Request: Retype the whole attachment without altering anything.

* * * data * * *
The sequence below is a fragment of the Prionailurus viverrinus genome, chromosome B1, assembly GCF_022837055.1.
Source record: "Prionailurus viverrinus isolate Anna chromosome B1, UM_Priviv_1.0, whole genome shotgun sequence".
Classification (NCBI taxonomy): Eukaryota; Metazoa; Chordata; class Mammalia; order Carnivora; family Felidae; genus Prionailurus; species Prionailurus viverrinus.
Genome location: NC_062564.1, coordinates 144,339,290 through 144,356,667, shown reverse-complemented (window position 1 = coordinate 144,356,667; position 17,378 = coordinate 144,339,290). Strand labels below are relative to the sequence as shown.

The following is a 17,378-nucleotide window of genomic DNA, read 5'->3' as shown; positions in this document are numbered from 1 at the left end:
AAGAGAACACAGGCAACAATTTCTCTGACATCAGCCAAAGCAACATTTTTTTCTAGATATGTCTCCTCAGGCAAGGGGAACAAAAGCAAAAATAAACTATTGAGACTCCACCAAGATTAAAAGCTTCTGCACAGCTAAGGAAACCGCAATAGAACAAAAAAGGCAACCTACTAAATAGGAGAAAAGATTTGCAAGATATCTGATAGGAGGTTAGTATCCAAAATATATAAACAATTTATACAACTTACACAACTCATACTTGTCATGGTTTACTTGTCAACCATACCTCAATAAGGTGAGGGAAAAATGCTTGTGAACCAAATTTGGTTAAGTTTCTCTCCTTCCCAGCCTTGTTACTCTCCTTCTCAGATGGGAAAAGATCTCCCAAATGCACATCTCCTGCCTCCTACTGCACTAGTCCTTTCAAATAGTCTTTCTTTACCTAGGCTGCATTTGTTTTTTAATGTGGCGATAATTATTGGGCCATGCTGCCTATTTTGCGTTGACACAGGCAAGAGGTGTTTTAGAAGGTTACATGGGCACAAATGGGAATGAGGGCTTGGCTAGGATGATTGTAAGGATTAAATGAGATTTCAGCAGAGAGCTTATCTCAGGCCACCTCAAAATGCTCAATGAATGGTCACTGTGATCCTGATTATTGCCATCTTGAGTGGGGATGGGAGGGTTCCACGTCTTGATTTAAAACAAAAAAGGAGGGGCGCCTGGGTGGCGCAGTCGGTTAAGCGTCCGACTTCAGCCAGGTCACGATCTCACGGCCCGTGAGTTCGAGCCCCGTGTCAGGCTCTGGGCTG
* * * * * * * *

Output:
The sequence below is a fragment of the Prionailurus viverrinus genome, chromosome B1, assembly GCF_022837055.1.
Source record: "Prionailurus viverrinus isolate Anna chromosome B1, UM_Priviv_1.0, whole genome shotgun sequence".
Classification (NCBI taxonomy): Eukaryota; Metazoa; Chordata; class Mammalia; order Carnivora; family Felidae; genus Prionailurus; species Prionailurus viverrinus.
Genome location: NC_062564.1, coordinates 144,339,290 through 144,356,667, shown reverse-complemented (window position 1 = coordinate 144,356,667; position 17,378 = coordinate 144,339,290). Strand labels below are relative to the sequence as shown.

The following is a 17,378-nucleotide window of genomic DNA, read 5'->3' as shown; positions in this document are numbered from 1 at the left end:
AAGAGAACACAGGCAACAATTTCTCTGACATCAGCCAAAGCAACATTTTTTTCTAGATATGTCTCCTCAGGCAAGGGGAACAAAAGCAAAAATAAACTATTGAGACTCCACCAAGATTAAAAGCTTCTGCACAGCTAAGGAAACCGCAATAGAACAAAAAAGGCAACCTACTAAATAGGAGAAAAGATTTGCAAGATATCTGATAGGAGGTTAGTATCCAAAATATATAAACAATTTATACAACTTACACAACTCATACTTGTCATGGTTTACTTGTCAACCATACCTCAATAAGGTGAGGGAAAAATGCTTGTGAACCAAATTTGGTTAAGTTTCTCTCCTTCCCAGCCTTGTTACTCTCCTTCTCAGATGGGAAAAGATCTCCCAAATGCACATCTCCTGCCTCCTACTGCACTAGTCCTTTCAAATAGTCTTTCTTTACCTAGGCTGCATTTGTTTTTTAATGTGGCGATAATTATTGGGCCATGCTGCCTATTTTGCGTTGACACAGGCAAGAGGTGTTTTAGAAGGTTACATGGGCACAAATGGGAATGAGGGCTTGGCTAGGATGATTGTAAGGATTAAATGAGATTTCAGCAGAGAGCTTATCTCAGGCCACCTCAAAATGCTCAATGAATGGTCACTGTGATCCTGATTATTGCCATCTTGAGTGGGGATGGGAGGGTTCCACGTCTTGATTTAAAACAAAAAAGGAGGGGCGCCTGGGTGGCGCAGTCGGTTAAGCGTCCGACTTCAGCCAGGTCACGATCTCACGGCCCGTGAGTTCGAGCCCCGTGTCAGGCTCTGGGCTG